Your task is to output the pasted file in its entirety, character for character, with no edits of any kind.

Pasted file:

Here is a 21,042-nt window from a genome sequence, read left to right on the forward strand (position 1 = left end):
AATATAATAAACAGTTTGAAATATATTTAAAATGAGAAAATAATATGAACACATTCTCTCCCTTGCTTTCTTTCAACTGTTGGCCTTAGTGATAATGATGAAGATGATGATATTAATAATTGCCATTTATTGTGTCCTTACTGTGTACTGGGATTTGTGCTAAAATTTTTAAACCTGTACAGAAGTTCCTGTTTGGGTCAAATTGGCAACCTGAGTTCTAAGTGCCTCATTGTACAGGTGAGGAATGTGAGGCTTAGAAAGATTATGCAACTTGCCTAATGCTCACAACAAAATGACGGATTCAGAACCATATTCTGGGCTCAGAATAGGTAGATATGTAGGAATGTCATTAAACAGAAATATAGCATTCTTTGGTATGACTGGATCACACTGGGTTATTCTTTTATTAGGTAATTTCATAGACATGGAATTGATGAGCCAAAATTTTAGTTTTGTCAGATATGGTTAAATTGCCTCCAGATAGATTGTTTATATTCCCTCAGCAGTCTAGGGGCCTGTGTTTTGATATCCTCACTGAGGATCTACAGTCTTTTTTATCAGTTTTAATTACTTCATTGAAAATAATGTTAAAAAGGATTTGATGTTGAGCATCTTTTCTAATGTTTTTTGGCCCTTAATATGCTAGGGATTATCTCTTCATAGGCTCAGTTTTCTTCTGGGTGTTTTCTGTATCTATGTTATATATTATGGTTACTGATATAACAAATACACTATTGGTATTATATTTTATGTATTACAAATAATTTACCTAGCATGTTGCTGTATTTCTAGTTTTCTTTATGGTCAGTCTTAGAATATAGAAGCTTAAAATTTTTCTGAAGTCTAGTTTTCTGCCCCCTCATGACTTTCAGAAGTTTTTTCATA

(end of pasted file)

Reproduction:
Here is a 21,042-nt window from a genome sequence, read left to right on the forward strand (position 1 = left end):
AATATAATAAACAGTTTGAAATATATTTAAAATGAGAAAATAATATGAACACATTCTCTCCCTTGCTTTCTTTCAACTGTTGGCCTTAGTGATAATGATGAAGATGATGATATTAATAATTGCCATTTATTGTGTCCTTACTGTGTACTGGGATTTGTGCTAAAATTTTTAAACCTGTACAGAAGTTCCTGTTTGGGTCAAATTGGCAACCTGAGTTCTAAGTGCCTCATTGTACAGGTGAGGAATGTGAGGCTTAGAAAGATTATGCAACTTGCCTAATGCTCACAACAAAATGACGGATTCAGAACCATATTCTGGGCTCAGAATAGGTAGATATGTAGGAATGTCATTAAACAGAAATATAGCATTCTTTGGTATGACTGGATCACACTGGGTTATTCTTTTATTAGGTAATTTCATAGACATGGAATTGATGAGCCAAAATTTTAGTTTTGTCAGATATGGTTAAATTGCCTCCAGATAGATTGTTTATATTCCCTCAGCAGTCTAGGGGCCTGTGTTTTGATATCCTCACTGAGGATCTACAGTCTTTTTTATCAGTTTTAATTACTTCATTGAAAATAATGTTAAAAAGGATTTGATGTTGAGCATCTTTTCTAATGTTTTTTGGCCCTTAATATGCTAGGGATTATCTCTTCATAGGCTCAGTTTTCTTCTGGGTGTTTTCTGTATCTATGTTATATATTATGGTTACTGATATAACAAATACACTATTGGTATTATATTTTATGTATTACAAATAATTTACCTAGCATGTTGCTGTATTTCTAGTTTTCTTTATGGTCAGTCTTAGAATATAGAAGCTTAAAATTTTTCTGAAGTCTAGTTTTCTGCCCCCTCATGACTTTCAGAAGTTTTTTCATA